Woolwich terror attack: Muslims shouldn't have to distance themselves

They bear no more responsibility for jihadism than Christians do for the Ku Klux Klan.

We will have truly progressed as a society when Muslims no longer feel the need to distance themselves from the acts of terror performed by their supposed co-religionists. They bear no more responsibility for jihadism than Christians do for the Ku Klux Klan or the Westboro Baptist Church (or, more pertinently, than the English do for the EDL). To suggest, as Pauline Neville Jones, the former security minister, did on the Today programme this morning, that they have a special duty to condemn the Woolwich attack is to perpetuate the myth of collective guilt. 

But the resounding condemnations issued by Islamic groups did give the lie to claims that British Muslims have a sneaking sympathy for such acts. That did not prevent attacks on them (inaccurately described as "reprisals") and mosques beginning just hours after the incident was reported. The English Defence League, never failing to sink to the occasion, marched into Woolwich, where its members chanted anti-Muslim slogans and threw bottles at police. Elsewhere, in Braintree, Essex, a 43-year-old man was arrested after reportedly walking into a mosque with a knife. The local MP Brooks Newmark said: "Just met with leaders of local mosque in Braintree which was attacked this evening. Thanked local police for their swift response." In Kent, police were called after reports of criminal damage at a mosque in Gillingham and a man was arrested and held in custody. 

The secretary of the Essex mosque, Sikander Saleemy, told Channel 4 News: "It was an appalling act of terror – but it wasn't Islamic in any way. I wish it wasn't described like that, because sadly people will now start to blame Muslims." His words were a reminder of the need for the media to report such events as carefully and responsibly as possible. With the exception of The Sun (which spoke of "Muslim fanatics") and the Daily Mail ("Islamic fanatics"), the papers have wisely avoided using the terms "Islam" or "Muslims" on their front pages. As the grim attacks last night showed, loose talk of "Islamic terrorism" is not just wrong but dangerous at moments like this. 

Crime Officers at the scene in Woolwich following the attack in which a soldier was killed. Photograph: Getty Images.

George Eaton is political editor of the New Statesman.

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It's Gary Lineker 1, the Sun 0

The football hero has found himself at the heart of a Twitter storm over the refugee children debate.

The Mole wonders what sort of topsy-turvy universe we now live in where Gary Lineker is suddenly being called a “political activist” by a Conservative MP? Our favourite big-eared football pundit has found himself in a war of words with the Sun newspaper after wading into the controversy over the age of the refugee children granted entry into Britain from Calais.

Pictures published earlier this week in the right-wing press prompted speculation over the migrants' “true age”, and a Tory MP even went as far as suggesting that these children should have their age verified by dental X-rays. All of which leaves your poor Mole with a deeply furrowed brow. But luckily the British Dental Association was on hand to condemn the idea as unethical, inaccurate and inappropriate. Phew. Thank God for dentists.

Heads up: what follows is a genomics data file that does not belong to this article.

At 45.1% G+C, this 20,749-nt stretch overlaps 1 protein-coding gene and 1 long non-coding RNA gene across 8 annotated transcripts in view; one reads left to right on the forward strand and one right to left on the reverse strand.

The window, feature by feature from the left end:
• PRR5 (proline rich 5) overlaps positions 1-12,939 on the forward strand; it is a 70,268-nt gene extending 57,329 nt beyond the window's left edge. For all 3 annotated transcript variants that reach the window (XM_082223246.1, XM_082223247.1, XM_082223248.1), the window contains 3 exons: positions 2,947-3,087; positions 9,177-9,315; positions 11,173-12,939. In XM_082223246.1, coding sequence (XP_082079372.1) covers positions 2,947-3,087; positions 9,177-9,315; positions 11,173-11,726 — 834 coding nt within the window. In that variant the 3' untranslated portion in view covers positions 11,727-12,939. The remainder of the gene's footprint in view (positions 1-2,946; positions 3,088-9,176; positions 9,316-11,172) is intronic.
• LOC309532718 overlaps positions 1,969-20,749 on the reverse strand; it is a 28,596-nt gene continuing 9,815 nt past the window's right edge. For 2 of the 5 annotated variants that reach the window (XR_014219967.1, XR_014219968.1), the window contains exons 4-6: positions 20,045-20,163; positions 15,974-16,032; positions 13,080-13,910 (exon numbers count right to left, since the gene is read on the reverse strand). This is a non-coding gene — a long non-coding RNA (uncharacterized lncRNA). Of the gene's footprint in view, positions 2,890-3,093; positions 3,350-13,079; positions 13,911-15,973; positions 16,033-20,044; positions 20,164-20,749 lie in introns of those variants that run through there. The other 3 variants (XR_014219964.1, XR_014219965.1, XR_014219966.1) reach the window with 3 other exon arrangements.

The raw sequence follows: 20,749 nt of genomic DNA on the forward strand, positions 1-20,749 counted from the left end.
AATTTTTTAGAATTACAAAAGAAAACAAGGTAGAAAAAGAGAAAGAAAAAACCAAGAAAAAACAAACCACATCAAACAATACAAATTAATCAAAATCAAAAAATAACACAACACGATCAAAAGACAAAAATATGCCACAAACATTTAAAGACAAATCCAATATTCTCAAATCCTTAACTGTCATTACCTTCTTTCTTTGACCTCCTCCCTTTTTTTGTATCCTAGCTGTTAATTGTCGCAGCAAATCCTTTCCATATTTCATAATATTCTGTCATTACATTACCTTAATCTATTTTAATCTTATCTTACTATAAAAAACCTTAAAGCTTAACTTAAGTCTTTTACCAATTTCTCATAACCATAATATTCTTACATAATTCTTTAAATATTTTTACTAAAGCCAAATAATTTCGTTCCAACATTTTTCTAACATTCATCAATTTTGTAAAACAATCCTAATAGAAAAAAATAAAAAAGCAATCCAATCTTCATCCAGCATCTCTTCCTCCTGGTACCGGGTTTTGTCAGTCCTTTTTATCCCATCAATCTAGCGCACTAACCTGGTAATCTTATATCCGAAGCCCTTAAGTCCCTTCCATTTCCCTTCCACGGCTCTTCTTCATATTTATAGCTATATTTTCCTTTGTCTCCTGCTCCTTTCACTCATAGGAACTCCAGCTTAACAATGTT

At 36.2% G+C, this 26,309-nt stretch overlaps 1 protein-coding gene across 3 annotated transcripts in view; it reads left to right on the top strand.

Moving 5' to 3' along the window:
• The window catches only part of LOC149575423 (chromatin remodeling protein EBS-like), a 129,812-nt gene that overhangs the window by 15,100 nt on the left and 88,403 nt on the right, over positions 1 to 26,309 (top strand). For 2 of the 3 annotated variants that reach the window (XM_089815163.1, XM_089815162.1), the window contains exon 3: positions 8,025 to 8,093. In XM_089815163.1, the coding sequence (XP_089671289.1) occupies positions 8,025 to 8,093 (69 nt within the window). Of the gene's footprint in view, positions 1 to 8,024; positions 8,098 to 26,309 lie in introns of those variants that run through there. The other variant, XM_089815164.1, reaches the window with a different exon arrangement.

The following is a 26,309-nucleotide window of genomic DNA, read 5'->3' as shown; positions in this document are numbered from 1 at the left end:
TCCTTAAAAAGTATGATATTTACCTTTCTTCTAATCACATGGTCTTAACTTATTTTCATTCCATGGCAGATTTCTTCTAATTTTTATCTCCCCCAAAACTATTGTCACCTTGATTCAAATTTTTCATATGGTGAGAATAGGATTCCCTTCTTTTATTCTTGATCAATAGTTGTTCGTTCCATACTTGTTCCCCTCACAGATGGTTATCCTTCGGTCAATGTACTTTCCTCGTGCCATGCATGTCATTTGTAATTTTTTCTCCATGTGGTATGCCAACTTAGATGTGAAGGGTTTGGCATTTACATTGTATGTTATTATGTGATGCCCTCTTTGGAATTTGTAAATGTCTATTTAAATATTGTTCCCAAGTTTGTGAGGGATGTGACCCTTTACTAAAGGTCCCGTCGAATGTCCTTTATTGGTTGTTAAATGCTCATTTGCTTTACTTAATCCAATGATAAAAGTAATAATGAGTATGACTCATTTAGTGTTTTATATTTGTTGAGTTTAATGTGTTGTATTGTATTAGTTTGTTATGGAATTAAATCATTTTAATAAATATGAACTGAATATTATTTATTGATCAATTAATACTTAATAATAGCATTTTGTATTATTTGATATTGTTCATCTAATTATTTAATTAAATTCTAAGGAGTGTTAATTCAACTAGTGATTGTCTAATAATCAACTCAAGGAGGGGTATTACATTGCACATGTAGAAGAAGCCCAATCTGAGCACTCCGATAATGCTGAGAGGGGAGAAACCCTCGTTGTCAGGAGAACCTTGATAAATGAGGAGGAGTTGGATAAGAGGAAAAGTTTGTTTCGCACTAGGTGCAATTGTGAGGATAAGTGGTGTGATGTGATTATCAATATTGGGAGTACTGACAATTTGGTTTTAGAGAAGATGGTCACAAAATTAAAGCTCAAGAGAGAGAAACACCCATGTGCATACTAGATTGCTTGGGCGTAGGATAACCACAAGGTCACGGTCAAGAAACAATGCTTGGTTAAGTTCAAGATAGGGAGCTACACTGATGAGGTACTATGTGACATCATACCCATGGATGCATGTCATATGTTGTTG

Back to old Big Ears, sorry, Saint Gary, who on Wednesday tweeted his outrage over the Murdoch-owned newspaper’s scaremongering coverage of the story. He smacked down the ex-English Defence League leader, Tommy Robinson, in a single tweet, calling him a “racist idiot”, and went on to defend his right to express his opinions freely on his feed.

The Sun hit back in traditional form, calling for Lineker to be ousted from his job as host of the BBC’s Match of the Day. The headline they chose? “Out on his ears”, of course, referring to the sporting hero’s most notable assets. In the article, the tabloid lays into Lineker, branding him a “leftie luvvie” and “jug-eared”. The article attacked him for describing those querying the age of the young migrants as “hideously racist” and suggested he had breached BBC guidelines on impartiality.

All of which has prompted calls for a boycott of the Sun and an outpouring of support for Lineker on Twitter. His fellow football hero Stan Collymore waded in, tweeting that he was on “Team Lineker”. Leading the charge against the Murdoch-owned title was the close ally of Labour leader Jeremy Corbyn and former Channel 4 News economics editor, Paul Mason, who tweeted:

Lineker, who is not accustomed to finding himself at the centre of such highly politicised arguments on social media, responded with typical good humour, saying he had received a bit of a “spanking”.

All of which leaves the Mole with renewed respect for Lineker and an uncharacteristic desire to watch this weekend’s Match of the Day to see if any trace of his new activist persona might surface.


I'm a mole, innit.